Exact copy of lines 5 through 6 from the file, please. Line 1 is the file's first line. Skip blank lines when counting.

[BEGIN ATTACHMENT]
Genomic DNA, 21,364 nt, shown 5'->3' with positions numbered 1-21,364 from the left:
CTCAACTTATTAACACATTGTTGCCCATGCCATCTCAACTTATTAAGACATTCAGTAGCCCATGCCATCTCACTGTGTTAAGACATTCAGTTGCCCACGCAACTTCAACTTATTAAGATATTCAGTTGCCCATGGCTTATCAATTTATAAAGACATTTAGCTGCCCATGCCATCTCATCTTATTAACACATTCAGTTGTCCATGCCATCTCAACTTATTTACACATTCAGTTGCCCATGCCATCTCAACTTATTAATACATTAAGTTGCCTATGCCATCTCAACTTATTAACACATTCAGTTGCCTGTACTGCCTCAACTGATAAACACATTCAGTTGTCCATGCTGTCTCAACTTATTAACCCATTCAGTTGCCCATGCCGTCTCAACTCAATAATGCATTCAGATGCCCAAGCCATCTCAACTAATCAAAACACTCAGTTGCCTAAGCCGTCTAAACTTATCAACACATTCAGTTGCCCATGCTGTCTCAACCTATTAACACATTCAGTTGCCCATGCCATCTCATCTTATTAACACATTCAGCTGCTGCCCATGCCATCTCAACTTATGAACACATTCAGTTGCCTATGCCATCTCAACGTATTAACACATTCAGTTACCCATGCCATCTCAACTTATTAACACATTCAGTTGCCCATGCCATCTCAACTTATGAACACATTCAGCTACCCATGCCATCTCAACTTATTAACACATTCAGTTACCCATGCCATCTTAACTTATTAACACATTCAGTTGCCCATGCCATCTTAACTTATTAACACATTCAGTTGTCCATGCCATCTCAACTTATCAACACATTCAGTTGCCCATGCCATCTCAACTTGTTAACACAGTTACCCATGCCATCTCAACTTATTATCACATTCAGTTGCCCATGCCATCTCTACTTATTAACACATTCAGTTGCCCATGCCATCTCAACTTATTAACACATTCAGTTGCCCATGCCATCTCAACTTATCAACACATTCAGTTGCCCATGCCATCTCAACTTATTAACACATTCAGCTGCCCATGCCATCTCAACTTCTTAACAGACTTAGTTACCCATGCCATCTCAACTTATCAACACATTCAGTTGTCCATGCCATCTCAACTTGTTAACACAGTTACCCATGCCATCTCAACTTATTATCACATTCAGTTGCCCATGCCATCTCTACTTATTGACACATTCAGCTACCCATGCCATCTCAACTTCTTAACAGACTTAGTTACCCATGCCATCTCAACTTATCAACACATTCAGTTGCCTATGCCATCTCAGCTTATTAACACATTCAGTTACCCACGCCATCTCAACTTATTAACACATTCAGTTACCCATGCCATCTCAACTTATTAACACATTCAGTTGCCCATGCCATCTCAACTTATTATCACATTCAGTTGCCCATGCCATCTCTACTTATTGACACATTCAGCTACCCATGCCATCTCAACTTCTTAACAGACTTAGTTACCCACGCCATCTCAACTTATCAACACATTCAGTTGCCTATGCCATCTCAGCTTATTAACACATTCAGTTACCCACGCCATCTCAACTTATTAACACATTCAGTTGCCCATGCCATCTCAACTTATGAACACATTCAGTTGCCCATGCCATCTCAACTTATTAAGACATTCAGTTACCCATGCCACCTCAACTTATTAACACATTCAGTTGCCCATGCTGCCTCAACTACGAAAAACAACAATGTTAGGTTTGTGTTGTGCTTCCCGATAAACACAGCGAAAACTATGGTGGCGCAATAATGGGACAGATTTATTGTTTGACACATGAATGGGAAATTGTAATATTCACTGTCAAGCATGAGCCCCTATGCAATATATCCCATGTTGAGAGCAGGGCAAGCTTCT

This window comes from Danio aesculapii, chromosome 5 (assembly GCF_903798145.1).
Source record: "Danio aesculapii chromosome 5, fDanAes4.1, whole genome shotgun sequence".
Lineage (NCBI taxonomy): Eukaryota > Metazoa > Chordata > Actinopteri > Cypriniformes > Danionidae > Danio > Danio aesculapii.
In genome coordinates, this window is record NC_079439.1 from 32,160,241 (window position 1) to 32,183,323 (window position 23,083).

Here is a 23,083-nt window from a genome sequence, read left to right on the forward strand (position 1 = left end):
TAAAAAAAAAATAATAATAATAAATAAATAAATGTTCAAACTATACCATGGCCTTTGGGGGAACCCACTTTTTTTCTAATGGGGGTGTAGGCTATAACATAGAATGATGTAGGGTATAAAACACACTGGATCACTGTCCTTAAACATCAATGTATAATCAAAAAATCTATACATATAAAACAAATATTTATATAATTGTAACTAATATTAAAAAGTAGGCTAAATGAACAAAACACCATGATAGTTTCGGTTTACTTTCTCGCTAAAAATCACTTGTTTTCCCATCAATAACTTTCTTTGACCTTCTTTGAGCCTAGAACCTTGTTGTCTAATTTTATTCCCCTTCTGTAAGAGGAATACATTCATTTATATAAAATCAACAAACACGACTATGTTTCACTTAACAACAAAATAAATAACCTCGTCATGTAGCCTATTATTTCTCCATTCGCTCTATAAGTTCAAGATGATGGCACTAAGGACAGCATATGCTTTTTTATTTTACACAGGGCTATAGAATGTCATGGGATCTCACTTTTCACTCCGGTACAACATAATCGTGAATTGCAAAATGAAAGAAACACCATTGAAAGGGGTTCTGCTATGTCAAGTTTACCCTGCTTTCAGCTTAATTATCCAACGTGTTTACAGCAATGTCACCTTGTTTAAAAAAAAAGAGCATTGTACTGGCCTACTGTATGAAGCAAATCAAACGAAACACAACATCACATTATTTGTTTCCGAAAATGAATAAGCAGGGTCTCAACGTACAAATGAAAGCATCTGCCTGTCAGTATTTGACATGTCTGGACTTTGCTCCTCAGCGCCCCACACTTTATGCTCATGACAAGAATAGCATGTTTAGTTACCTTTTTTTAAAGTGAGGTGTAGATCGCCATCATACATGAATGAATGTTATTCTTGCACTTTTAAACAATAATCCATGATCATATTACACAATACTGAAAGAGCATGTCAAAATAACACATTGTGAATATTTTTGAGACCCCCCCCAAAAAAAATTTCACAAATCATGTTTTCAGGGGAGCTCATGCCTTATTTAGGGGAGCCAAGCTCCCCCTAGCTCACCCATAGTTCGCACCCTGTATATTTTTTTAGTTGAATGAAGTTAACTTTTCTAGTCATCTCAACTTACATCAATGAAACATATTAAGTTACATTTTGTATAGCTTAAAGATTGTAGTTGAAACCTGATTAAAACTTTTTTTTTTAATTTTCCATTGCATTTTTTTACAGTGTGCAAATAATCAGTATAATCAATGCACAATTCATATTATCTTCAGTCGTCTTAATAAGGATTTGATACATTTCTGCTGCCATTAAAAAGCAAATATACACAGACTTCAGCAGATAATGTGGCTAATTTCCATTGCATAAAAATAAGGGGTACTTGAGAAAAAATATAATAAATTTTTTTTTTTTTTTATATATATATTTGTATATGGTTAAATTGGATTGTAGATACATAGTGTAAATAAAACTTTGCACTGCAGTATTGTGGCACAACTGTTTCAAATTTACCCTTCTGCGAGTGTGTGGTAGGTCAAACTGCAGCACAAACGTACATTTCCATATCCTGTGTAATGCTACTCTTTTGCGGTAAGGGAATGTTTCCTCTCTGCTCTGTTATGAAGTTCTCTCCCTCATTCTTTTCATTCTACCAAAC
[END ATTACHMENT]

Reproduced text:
Lineage (NCBI taxonomy): Eukaryota > Metazoa > Chordata > Actinopteri > Cypriniformes > Danionidae > Danio > Danio aesculapii.
In genome coordinates, this window is record NC_079439.1 from 32,160,241 (window position 1) to 32,183,323 (window position 23,083).